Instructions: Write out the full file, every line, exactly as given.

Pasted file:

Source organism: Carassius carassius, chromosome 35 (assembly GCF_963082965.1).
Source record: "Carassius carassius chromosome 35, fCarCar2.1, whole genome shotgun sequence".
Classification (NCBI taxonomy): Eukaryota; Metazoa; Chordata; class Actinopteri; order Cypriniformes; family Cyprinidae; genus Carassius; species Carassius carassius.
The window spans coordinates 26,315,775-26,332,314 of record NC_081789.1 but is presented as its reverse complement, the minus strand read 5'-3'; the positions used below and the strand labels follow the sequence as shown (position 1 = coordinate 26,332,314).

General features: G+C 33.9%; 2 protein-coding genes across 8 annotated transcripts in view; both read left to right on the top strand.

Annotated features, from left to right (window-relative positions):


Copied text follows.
Source organism: Carassius carassius, chromosome 35 (assembly GCF_963082965.1).
Source record: "Carassius carassius chromosome 35, fCarCar2.1, whole genome shotgun sequence".
Classification (NCBI taxonomy): Eukaryota; Metazoa; Chordata; class Actinopteri; order Cypriniformes; family Cyprinidae; genus Carassius; species Carassius carassius.
The window spans coordinates 26,315,775-26,332,314 of record NC_081789.1 but is presented as its reverse complement, the minus strand read 5'-3'; the positions used below and the strand labels follow the sequence as shown (position 1 = coordinate 26,332,314).

General features: G+C 33.9%; 2 protein-coding genes across 8 annotated transcripts in view; both read left to right on the top strand.

Annotated features, from left to right (window-relative positions):